The rededication last week of the restored Inverness Golf Club in Toledo, Ohio is a hinge point in the history of golf architecture.
After enduring 40 years of one of the most ill-conceived modernizations in championship golf, the storied old club – home to four U.S. Opens, two PGA Championships, two U.S. Senior Opens, two NCAA Championships and a U.S. Amateur – has reclaimed its classical identity. Not many big-time clubs have the courage to admit they made a mistake. The folks at Inverness knew it right away. It just took them decades to undo the damage.
This isn’t a course review. And I wasn’t there last week for the ceremonial round. But I did get to see the work on the verge of completion late last fall. And Inverness is a course I’ve been revisiting and writing about extensively since I was first there, when I caddied in the ill-fated 1979 U.S. Open.
That’s when a clumsy rerouting of four holes by George and Tom Fazio was met by the players and the media with universal derision. And this was in an era when awareness of architectural heritage was barely in its infancy. Yet the mismatch of the new holes - the par-3 third and sixth, the par-4 fifth and the par -5 eighth – with what was still there was obvious to all. During a practice round, I overheard Tom Weiskopf say "they ought to create a society to honor Donald Ross’ work and not let this happened again."
Actually, “they” did, and though the emergence of the Donald Ross Society took place in Connecticut in a different context a decade later, the conditions leading to its founding were similar to what happened at Inverness: contempt for the past.
Of course that’s how the USGA did things when it came to preparing for championships. Instead of looking at the site specifics of course design, they took a template for setup based upon single-file fairways with dense thickets of rough down both sides. And if a quirky old golf course with intimate connections from green to tee like Inverness still was on tap for a U.S. Open, they’d encourage the club to rip up old, short, jammed-up holes and replace them with new ones. Even one with Inverness’ pedigree: a routing by Donald Ross, with greens and bunkers tweaked by A.W. Tillinghast and Dick Wilson.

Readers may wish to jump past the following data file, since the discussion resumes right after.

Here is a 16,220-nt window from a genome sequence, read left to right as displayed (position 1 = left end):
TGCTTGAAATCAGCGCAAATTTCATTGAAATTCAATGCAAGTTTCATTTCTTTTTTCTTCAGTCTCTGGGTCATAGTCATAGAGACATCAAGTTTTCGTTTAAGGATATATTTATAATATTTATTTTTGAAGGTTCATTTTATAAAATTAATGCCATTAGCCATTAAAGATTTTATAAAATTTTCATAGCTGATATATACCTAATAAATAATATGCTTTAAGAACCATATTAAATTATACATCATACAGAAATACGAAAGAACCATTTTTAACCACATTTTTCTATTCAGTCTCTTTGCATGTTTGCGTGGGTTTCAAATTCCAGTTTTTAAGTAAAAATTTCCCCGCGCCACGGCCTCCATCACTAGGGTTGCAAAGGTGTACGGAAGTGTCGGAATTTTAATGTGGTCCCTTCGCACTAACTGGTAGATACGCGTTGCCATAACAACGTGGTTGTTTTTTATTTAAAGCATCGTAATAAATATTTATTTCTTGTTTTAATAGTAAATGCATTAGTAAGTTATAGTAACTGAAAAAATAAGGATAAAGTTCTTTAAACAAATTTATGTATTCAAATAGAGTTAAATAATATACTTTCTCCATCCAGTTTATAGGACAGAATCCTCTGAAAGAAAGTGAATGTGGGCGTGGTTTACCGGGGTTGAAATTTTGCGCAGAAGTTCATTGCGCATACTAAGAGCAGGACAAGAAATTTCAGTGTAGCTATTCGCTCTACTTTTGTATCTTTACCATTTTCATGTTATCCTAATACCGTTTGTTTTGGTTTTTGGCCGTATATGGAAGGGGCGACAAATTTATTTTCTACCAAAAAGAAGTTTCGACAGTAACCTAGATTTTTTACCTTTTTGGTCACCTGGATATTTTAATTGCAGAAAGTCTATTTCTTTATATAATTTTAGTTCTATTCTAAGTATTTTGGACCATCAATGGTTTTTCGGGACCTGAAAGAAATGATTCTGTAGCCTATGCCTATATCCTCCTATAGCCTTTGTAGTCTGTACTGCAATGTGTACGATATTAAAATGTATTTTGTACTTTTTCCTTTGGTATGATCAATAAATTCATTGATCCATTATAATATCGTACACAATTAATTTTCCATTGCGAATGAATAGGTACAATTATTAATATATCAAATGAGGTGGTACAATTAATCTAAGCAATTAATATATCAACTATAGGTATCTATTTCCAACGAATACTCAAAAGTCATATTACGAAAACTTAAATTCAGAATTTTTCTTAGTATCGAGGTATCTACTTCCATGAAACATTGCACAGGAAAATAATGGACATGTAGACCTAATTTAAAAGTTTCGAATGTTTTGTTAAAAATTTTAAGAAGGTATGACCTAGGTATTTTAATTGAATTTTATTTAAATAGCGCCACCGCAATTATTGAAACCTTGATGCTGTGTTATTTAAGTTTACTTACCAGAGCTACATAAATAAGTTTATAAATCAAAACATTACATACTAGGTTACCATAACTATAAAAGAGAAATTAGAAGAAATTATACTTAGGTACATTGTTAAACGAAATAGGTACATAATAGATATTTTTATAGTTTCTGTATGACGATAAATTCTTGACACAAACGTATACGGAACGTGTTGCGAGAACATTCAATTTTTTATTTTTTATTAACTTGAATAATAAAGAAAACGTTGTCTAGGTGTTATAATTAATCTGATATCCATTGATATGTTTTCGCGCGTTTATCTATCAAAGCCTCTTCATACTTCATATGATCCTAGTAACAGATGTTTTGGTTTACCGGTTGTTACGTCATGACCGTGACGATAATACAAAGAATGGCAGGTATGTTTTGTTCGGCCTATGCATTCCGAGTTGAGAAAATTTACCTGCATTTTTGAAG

Which is what happened when the Fazios came to Inverness. Before long, the club had four new holes that looked like they had been airlifted in from Florida. The new par-4 fifth hole had a reverse-camber fairway, tilted towards a creek, and required a tiresome walk from the fourth green. The new par-3 third hole sported a dumpy little pond. And the new par-5 eighth hole, pieced together from two short par-4s, offered such a sharp dogleg that Lon Hinkle managed to play it in the first round of the 1979 U.S. Open by going down a neighboring hole, to which the USGA responded overnight by planting a black spruce to block the cutoff.
The farce of the legendary "Hinkleberry tree" distracted attention from the botched renovation long enough to get through the 1979 U.S. Open. Inverness then struggled internally for years tweaking the new holes to make them look less worse.
Righting the wrong
The place always conveyed the feel of a living golf museum. It had extensive memorabilia and imagery documenting the grounds. There was also a famous grandfather clock that contestants in 1920 U.S. Open presented to Inverness in gratitude for being allowed into the clubhouse. But the club didn’t get the golf course right until a few years ago, when Inverness turned to up-and-coming restoration designer Andrew Green for a complete undoing of those mismatched holes.
Green, 40, operates a one-man shop out of Baltimore, Maryland. He spent years working for McDonald & Sons, a course construction firm, until he went off on his own six years ago. His portfolio has been building slowly. At Inverness his work was aided by a treasure trove of material he assembled into an archivist’s portfolio.
The work was helped by what few classic-era clubs have these days: additional, adjacent land. A 100-acre parcel to the south provided plenty of space for an imaginative recreation of the lost holes, or at least their salient green features and surrounds. And they also enabled Green to undertake the work of building three new holes and adjusting a fourth without interruption of play.
That construction work began last July and is now completed. It comes replete with all sorts of retro-flourishes that reproduce what Inverness always had and what those modern holes lacked – knobby mounds, crumbled bunker edges, steep falloffs behind greens, and subtle, but discernible contours in the greens. Extensive tree management has also helped. The club’s brilliant routing through glacial moraine and across the low ground along a meandering ditch (literally, the “inner-ness”) once again marks the entirety of the course.
Along the way, Inverness gained considerable length. It’s now up to 7,559 yards, par-71 – with plenty of room for more back tees, if needed, as well as vast space for spectators, merchandise tents, TV compounds and the other necessities of the temporary football stadium required to host a major championship these days.
Most of all, what Inverness has back is its soul. I can think of a dozen other American courses with reputations to reclaim that surely have been taking notes on Inverness. American golf course architecture has finally begun to rewrite a dark chapter in its history.